Bacteria on a factory scale (Day 233)

Genetic engineering and genetic modification are tools that have been carefully and cautiously introduced around the world.

There are varying degrees of resistance to it use in different countries, but this hasn’t stopped some nations and researchers exploring the opportunities.

Recent research includes the genetic engineering of a malaria parasite to act as a vaccine, and of course there is the more wide-scale introduction of genetically modified crops to improve yields.

Ecoli
Wyss Institute researchers have genetically modified E. coli bacteria to produce up to 30–fold more quantities of chemicals at a thousand–fold faster rate than previously possible. Credit: Wyss Institute at Harvard University and Steve Gschmeissner/SPL

One of the latest developments includes modification of bacteria in such a way that they can be programmed to produce specific chemicals resulting from their metabolic processes, and how much of it.

The work has been pioneered by the Wyss Institute for Biologically Inspired Engineering and Harvard Medical School.

In principle, their work could result in future chemical factories consisting of colonies of genetically engineered bacteria.

The Wyss Institute team has been able to trick the bacteria into self–eliminating the cells that are not high–output performers, ridding the entire process of the need for human and technological monitoring to make sure the bacteria are producing efficiently, and therefore hugely reducing the overall timescale of chemical production. Continue reading Bacteria on a factory scale (Day 233)

Healthcare goes 3D (Day 207)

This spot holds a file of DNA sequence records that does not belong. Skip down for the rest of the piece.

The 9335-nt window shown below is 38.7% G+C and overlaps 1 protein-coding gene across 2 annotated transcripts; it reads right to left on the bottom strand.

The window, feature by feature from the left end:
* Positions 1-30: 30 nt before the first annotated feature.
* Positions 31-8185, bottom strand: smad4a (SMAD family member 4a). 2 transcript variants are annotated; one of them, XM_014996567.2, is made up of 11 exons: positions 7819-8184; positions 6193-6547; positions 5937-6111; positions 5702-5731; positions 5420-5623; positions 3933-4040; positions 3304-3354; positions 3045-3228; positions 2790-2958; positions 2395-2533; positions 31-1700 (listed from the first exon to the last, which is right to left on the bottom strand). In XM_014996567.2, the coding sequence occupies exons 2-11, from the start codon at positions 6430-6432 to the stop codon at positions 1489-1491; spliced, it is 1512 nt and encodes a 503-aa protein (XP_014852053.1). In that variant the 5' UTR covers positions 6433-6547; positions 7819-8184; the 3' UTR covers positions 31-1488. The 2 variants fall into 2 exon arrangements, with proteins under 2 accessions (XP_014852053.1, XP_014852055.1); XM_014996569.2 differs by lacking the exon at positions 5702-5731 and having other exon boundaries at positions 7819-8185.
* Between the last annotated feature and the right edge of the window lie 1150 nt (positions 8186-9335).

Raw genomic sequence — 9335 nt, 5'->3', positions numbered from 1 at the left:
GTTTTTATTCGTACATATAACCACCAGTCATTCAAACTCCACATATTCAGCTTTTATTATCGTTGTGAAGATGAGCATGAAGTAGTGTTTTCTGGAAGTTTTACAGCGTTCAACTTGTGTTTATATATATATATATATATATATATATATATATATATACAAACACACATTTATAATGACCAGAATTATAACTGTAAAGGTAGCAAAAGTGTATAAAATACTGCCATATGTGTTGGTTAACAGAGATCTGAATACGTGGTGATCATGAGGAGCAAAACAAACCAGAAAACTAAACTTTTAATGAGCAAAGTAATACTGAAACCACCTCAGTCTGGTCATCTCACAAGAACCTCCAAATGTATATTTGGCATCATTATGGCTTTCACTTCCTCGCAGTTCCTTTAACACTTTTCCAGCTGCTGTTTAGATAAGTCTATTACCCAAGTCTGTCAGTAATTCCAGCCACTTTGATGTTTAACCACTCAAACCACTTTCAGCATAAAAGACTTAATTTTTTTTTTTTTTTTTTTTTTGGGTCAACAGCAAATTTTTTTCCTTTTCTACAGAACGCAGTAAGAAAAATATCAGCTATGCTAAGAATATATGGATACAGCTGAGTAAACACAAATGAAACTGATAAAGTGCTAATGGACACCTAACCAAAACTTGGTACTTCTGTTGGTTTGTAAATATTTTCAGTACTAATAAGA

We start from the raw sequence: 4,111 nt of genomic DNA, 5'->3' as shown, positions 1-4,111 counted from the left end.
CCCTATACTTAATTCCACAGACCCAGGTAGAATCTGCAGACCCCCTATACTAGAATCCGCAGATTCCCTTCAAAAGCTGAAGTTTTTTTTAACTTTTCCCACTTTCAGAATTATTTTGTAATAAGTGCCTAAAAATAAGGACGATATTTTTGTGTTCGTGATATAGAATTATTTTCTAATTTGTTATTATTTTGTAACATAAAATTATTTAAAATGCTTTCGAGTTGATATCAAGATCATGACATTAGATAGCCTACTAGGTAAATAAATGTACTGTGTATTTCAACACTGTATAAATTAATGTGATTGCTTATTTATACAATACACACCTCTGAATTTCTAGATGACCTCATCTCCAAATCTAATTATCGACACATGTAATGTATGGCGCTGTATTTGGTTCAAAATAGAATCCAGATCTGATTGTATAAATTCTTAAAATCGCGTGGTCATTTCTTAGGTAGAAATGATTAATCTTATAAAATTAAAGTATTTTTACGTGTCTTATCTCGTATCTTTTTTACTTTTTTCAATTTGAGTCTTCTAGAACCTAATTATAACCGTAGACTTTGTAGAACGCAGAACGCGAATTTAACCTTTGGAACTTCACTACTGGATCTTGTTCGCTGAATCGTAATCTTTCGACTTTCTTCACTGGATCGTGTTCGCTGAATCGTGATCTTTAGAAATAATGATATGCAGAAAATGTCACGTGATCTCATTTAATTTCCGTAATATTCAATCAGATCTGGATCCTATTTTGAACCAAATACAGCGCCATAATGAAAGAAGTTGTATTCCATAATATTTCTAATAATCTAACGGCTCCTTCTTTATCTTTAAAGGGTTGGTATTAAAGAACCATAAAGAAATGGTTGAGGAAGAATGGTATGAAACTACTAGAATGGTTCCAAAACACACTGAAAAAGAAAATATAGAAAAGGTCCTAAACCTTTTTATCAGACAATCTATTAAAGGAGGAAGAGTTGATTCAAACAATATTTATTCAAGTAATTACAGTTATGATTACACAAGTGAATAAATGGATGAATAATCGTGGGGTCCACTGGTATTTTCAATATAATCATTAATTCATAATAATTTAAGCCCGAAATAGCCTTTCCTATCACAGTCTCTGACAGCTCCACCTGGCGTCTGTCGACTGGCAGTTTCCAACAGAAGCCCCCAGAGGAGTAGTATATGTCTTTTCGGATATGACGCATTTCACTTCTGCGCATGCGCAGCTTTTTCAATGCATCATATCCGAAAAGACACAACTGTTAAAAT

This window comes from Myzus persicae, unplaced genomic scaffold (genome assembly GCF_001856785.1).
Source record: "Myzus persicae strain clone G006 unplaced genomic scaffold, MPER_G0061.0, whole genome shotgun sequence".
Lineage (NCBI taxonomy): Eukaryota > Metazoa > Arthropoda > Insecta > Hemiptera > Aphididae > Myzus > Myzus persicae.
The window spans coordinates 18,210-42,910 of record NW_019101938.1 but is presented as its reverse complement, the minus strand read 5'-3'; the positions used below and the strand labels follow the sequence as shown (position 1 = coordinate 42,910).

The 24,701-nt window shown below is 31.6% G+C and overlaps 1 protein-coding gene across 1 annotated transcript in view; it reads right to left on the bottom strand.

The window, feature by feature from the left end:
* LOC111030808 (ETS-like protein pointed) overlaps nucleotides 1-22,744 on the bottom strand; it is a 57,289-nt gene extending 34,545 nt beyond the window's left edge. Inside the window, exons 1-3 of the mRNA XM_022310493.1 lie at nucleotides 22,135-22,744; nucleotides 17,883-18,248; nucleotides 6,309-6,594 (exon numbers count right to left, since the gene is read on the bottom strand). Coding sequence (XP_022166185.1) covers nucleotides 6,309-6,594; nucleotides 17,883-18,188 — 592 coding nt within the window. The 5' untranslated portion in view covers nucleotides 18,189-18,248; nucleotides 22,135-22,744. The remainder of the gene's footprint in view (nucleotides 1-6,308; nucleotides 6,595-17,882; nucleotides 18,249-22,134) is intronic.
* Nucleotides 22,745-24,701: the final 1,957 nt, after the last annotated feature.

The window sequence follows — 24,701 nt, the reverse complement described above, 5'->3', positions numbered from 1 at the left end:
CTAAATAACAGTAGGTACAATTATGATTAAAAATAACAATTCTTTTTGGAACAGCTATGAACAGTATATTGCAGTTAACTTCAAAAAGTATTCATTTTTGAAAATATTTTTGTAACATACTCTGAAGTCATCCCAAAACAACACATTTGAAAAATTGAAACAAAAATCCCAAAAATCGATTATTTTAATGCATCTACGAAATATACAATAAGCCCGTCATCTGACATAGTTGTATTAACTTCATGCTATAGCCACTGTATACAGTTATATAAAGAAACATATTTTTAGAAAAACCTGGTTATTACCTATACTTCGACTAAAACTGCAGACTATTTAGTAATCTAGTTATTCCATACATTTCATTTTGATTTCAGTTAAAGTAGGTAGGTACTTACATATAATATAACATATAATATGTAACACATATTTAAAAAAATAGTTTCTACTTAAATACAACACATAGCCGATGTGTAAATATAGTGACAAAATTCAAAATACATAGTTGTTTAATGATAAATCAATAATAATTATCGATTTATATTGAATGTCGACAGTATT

Mesoporous silica rods
Mesoporous silica rods spontaneously assemble to form a porous 3D scaffold, as seen in this SEM image. The 3D scaffold has many nooks and crannies and is large enough to house tens of millions of recruited immune cells. Image: Harvard

Some diseases like cancer carry more than one jeopardy.

Untreated it causes harm and threatens life. Treatment too carries its own risks.

And if you’re unlucky enough to contract cancers such as lymphomas and leukaemias, even the body’s own natural defences become less effective.

Ways to stimulate the body’s immune system has been the focus of researchers at Harvard School of Engineering and Applied Sciences (SEAS) and the Wyss Institute for Biologically Inspired Engineering at Harvard University.

And they’ve had success with a non-surgical injection of programmable biomaterial that spontaneously assembles in vivo to activate a host’s immune cells into a 3D structure which can help fight and even contribute to the prevention of cancer and infectious diseases such as HIV.

Continue reading Healthcare goes 3D (Day 207)